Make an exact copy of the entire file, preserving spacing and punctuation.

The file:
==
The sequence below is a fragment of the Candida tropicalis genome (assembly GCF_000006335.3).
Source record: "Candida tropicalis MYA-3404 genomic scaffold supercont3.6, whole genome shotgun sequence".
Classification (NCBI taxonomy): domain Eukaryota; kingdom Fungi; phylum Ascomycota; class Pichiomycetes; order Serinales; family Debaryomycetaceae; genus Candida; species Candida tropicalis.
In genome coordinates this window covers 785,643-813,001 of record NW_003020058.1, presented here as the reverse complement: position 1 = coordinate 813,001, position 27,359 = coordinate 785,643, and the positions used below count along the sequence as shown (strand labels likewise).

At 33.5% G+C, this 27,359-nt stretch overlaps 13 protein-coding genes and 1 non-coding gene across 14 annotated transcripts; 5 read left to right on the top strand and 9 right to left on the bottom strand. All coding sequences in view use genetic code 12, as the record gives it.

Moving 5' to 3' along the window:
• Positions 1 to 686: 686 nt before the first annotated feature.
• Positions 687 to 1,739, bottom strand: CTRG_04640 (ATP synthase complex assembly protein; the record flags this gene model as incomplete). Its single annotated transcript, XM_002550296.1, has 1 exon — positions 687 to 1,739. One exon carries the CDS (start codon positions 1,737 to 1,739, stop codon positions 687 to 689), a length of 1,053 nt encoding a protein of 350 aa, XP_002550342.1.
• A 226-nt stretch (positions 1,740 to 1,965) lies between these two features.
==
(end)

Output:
The sequence below is a fragment of the Candida tropicalis genome (assembly GCF_000006335.3).
Source record: "Candida tropicalis MYA-3404 genomic scaffold supercont3.6, whole genome shotgun sequence".
Classification (NCBI taxonomy): domain Eukaryota; kingdom Fungi; phylum Ascomycota; class Pichiomycetes; order Serinales; family Debaryomycetaceae; genus Candida; species Candida tropicalis.
In genome coordinates this window covers 785,643-813,001 of record NW_003020058.1, presented here as the reverse complement: position 1 = coordinate 813,001, position 27,359 = coordinate 785,643, and the positions used below count along the sequence as shown (strand labels likewise).

At 33.5% G+C, this 27,359-nt stretch overlaps 13 protein-coding genes and 1 non-coding gene across 14 annotated transcripts; 5 read left to right on the top strand and 9 right to left on the bottom strand. All coding sequences in view use genetic code 12, as the record gives it.

Moving 5' to 3' along the window:
• Positions 1 to 686: 686 nt before the first annotated feature.
• Positions 687 to 1,739, bottom strand: CTRG_04640 (ATP synthase complex assembly protein; the record flags this gene model as incomplete). Its single annotated transcript, XM_002550296.1, has 1 exon — positions 687 to 1,739. One exon carries the CDS (start codon positions 1,737 to 1,739, stop codon positions 687 to 689), a length of 1,053 nt encoding a protein of 350 aa, XP_002550342.1.
• A 226-nt stretch (positions 1,740 to 1,965) lies between these two features.